Posts

Thanksgiving - Life in My Landscape and the Concept of Reciprocity

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Little metalmark Thanksgiving is a day for reflection. A time to pause for a moment and think clearly about the gifts we've been given - and, to a point, the gifts we pass forward. There are a great many things for me to be thankful for, but near the top is the newly created gift of my living landscape. Robin Wall Kimmerer in her amazing book, Braiding Sweetgrass , talks about the concept of reciprocity - the act of giving back to the world what we've been gifted by it. It had and still does have a profound influence on me and my approach here. We live by taking the lives of others. There is no denying it. Whether it's a plant-based life or one that consumes meat as well, we live by consuming. We consume space that was once the home of others and we take resources that could have been used to support another life. We do this daily and often without reflection. Today is a day to do that. We take life with or without reverence. The choice is ours, consciously or not. When we

Preparing For A Long Winter's Rest

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Hawthorn Hill, November 20, 2020 Winters in Florida is not the same as the ones I grew up with in Wisconsin. As a gardener, I'm always happy to be able to putter around my plants here, but I have to admit that there is something wonderful about taking a rest. That's what wintertime is, after all. It's a time for us to catch our breath and a time to evaluate where things stand. To a great extent, that's even true here in my new Pasco County home. Most of my plants are done growing for the year and, although a few are yet to bloom, most are starting to lose their leaves and/or are going to seed. With that, comes planting and planting for a new season brings me great joy. No longer are the weeds trying to stay ahead of me and the attention I have to give to watering the plants in my flats is significantly reduced. Except for collecting and planting seed, I have very little to do right now and that is fine with me.  I don't consider myself to be a lazy man, but there is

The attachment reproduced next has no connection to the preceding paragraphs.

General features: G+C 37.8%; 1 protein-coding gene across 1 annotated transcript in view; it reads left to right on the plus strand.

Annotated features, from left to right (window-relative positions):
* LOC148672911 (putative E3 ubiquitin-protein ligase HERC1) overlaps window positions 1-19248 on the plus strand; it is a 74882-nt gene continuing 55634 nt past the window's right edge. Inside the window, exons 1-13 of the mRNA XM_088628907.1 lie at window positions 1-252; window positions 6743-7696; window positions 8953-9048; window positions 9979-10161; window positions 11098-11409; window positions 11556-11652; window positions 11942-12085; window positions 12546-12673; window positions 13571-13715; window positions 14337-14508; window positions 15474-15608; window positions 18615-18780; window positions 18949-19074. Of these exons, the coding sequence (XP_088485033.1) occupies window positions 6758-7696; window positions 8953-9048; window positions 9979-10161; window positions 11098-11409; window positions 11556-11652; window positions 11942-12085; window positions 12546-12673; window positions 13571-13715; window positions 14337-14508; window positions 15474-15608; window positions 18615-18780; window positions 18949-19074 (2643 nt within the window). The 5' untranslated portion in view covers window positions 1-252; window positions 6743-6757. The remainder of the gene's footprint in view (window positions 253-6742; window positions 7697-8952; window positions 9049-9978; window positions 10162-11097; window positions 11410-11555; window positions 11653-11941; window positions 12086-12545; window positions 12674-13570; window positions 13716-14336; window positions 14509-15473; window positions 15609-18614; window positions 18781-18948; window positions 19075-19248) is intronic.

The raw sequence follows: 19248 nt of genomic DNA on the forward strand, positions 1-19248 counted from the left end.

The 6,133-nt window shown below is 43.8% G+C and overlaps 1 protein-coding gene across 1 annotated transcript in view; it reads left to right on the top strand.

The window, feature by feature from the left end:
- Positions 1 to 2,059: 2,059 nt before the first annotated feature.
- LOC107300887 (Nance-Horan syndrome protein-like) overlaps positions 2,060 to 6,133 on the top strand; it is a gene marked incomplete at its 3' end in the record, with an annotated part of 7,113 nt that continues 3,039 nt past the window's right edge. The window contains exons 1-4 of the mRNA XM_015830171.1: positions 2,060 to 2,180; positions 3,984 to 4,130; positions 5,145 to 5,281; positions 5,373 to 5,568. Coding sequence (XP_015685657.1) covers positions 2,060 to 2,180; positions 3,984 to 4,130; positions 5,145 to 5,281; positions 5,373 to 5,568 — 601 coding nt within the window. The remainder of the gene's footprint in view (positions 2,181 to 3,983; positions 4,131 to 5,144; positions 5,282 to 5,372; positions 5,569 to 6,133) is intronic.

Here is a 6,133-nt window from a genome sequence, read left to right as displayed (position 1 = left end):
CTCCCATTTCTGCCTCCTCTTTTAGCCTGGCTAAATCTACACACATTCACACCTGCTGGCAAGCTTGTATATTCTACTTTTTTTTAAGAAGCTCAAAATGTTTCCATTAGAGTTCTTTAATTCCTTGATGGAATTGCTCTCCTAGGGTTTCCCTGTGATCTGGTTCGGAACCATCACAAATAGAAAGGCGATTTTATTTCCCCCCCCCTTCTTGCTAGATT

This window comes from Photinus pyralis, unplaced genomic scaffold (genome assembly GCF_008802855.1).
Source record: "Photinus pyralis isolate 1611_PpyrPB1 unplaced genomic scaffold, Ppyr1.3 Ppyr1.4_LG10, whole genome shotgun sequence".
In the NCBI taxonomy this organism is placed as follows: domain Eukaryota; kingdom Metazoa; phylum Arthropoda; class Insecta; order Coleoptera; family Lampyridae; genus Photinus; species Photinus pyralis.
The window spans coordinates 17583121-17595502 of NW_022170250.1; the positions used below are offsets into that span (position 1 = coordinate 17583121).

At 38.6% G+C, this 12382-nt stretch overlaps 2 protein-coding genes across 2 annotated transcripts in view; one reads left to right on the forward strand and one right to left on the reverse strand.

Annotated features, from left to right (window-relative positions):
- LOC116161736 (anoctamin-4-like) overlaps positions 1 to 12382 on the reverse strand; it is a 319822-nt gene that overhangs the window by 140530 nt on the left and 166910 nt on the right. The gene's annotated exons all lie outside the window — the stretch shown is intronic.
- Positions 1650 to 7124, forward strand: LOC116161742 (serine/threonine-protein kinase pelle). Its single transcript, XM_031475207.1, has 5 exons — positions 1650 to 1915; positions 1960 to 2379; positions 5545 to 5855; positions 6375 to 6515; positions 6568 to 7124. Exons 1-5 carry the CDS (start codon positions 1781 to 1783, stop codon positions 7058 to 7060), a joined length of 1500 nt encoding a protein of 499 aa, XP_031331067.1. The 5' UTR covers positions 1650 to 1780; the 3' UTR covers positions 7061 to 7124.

Color is Important - It's Not Just Aesthetics

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Native red salvia ( Salvia coccinea ) Royal catchfly ( Silene regia ) Evolution is an amazing force of nature. Over time, life evolves to best meet the needs and conditions of each living thing, plant or animal. Plants evolve what they are - their color and shape, for example, by design not to meet an aesthetic consideration. A few years ago, I was teaching a small group of elementary students about flowers and I asked them why flowers are the way they are. The answers surprised me a bit, but shouldn't have. Several of the students answered that flowers were pretty and smelled good because it pleased us as humans; the concept that too many of use seem to embrace - that we are the center of the universe. It never dawned on them that plants use those features to best ensure their survival. It has nothing to do with aesthetics.  As I peruse posts on social media it never fails to reinforce the fact that too many of us fail to recognize this. We all-too-often design and plant our lands

Only the Strong Survive